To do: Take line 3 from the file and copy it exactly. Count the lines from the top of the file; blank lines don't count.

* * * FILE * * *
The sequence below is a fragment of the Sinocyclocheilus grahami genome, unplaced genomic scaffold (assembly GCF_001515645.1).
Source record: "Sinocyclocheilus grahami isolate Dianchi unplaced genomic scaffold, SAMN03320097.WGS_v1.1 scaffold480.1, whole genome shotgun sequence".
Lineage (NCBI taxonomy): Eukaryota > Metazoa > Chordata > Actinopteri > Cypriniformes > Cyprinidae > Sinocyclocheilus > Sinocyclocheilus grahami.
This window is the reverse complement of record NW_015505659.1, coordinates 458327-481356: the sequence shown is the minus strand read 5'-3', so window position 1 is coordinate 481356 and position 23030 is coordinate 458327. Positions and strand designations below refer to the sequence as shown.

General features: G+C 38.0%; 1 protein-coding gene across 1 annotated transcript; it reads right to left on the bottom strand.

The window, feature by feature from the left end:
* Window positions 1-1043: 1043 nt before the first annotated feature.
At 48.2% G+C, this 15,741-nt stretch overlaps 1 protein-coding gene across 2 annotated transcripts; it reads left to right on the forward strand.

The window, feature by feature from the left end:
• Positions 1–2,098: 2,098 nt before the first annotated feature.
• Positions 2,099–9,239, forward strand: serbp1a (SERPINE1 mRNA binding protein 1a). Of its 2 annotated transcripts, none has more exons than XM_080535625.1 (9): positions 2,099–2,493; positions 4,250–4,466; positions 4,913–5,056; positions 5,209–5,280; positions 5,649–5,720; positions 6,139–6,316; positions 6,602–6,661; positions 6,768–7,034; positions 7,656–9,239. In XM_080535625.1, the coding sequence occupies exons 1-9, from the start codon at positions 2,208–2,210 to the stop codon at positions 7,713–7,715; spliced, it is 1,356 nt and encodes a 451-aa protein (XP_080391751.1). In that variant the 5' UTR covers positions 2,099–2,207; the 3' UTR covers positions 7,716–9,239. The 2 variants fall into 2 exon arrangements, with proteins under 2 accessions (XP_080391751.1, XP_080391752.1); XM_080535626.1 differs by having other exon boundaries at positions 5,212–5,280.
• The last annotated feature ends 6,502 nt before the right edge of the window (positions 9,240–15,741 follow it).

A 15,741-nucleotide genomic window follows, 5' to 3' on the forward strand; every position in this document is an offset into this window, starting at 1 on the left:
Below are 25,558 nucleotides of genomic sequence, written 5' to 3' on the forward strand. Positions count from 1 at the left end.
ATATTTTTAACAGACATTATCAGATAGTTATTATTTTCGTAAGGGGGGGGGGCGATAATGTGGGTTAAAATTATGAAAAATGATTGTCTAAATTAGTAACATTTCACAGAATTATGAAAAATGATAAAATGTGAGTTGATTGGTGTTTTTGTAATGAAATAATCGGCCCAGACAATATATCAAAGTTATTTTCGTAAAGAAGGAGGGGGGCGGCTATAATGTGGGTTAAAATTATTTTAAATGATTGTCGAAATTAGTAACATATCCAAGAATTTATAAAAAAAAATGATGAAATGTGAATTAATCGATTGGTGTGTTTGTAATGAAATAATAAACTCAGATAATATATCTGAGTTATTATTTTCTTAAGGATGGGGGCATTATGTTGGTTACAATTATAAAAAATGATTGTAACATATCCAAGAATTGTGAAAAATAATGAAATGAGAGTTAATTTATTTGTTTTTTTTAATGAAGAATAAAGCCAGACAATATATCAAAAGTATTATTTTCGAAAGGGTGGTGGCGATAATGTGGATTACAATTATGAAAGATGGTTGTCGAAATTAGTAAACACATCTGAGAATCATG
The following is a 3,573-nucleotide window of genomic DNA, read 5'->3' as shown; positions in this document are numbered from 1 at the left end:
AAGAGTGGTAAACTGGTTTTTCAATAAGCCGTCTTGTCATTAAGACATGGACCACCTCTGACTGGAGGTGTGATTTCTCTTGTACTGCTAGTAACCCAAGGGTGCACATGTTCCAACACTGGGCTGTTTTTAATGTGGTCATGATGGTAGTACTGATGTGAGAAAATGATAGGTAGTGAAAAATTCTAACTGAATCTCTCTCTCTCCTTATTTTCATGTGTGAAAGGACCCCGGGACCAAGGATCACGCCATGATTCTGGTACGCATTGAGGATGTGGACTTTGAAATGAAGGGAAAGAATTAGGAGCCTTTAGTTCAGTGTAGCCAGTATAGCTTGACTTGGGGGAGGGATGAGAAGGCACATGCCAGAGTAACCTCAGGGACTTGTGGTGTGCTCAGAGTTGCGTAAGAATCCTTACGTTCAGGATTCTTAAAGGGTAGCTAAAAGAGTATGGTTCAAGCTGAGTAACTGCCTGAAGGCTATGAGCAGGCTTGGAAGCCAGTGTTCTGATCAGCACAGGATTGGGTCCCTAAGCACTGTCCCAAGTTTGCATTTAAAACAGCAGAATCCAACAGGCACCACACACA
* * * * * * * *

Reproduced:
Lineage (NCBI taxonomy): Eukaryota > Metazoa > Chordata > Actinopteri > Cypriniformes > Cyprinidae > Sinocyclocheilus > Sinocyclocheilus grahami.